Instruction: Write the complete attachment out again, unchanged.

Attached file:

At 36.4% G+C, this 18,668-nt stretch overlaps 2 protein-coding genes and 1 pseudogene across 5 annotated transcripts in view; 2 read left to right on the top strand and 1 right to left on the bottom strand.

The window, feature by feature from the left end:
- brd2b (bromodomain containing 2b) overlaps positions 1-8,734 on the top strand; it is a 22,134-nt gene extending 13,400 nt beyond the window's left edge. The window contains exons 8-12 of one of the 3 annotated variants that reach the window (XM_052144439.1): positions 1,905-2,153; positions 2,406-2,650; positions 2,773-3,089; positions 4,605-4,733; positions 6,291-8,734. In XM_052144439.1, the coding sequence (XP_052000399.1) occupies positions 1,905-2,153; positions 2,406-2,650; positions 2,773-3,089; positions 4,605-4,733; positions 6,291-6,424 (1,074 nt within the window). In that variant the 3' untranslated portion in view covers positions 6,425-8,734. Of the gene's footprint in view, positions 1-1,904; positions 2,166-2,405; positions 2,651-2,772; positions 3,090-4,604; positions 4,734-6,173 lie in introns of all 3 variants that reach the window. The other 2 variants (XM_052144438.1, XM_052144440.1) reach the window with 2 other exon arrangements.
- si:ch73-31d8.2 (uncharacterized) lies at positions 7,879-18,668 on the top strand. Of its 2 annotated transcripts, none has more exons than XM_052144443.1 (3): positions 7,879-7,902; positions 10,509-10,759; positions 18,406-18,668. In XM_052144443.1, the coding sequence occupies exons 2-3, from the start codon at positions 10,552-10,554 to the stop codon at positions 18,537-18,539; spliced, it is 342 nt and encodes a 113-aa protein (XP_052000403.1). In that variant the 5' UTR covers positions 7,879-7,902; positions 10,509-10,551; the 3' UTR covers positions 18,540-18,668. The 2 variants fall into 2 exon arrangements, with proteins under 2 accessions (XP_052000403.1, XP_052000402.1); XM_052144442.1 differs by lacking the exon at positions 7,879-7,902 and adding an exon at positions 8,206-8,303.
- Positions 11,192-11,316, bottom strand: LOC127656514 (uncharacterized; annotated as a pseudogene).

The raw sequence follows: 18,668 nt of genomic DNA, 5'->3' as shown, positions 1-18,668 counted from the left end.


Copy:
At 36.4% G+C, this 18,668-nt stretch overlaps 2 protein-coding genes and 1 pseudogene across 5 annotated transcripts in view; 2 read left to right on the top strand and 1 right to left on the bottom strand.

The window, feature by feature from the left end:
- brd2b (bromodomain containing 2b) overlaps positions 1-8,734 on the top strand; it is a 22,134-nt gene extending 13,400 nt beyond the window's left edge. The window contains exons 8-12 of one of the 3 annotated variants that reach the window (XM_052144439.1): positions 1,905-2,153; positions 2,406-2,650; positions 2,773-3,089; positions 4,605-4,733; positions 6,291-8,734. In XM_052144439.1, the coding sequence (XP_052000399.1) occupies positions 1,905-2,153; positions 2,406-2,650; positions 2,773-3,089; positions 4,605-4,733; positions 6,291-6,424 (1,074 nt within the window). In that variant the 3' untranslated portion in view covers positions 6,425-8,734. Of the gene's footprint in view, positions 1-1,904; positions 2,166-2,405; positions 2,651-2,772; positions 3,090-4,604; positions 4,734-6,173 lie in introns of all 3 variants that reach the window. The other 2 variants (XM_052144438.1, XM_052144440.1) reach the window with 2 other exon arrangements.
- si:ch73-31d8.2 (uncharacterized) lies at positions 7,879-18,668 on the top strand. Of its 2 annotated transcripts, none has more exons than XM_052144443.1 (3): positions 7,879-7,902; positions 10,509-10,759; positions 18,406-18,668. In XM_052144443.1, the coding sequence occupies exons 2-3, from the start codon at positions 10,552-10,554 to the stop codon at positions 18,537-18,539; spliced, it is 342 nt and encodes a 113-aa protein (XP_052000403.1). In that variant the 5' UTR covers positions 7,879-7,902; positions 10,509-10,551; the 3' UTR covers positions 18,540-18,668. The 2 variants fall into 2 exon arrangements, with proteins under 2 accessions (XP_052000403.1, XP_052000402.1); XM_052144442.1 differs by lacking the exon at positions 7,879-7,902 and adding an exon at positions 8,206-8,303.
- Positions 11,192-11,316, bottom strand: LOC127656514 (uncharacterized; annotated as a pseudogene).

The raw sequence follows: 18,668 nt of genomic DNA, 5'->3' as shown, positions 1-18,668 counted from the left end.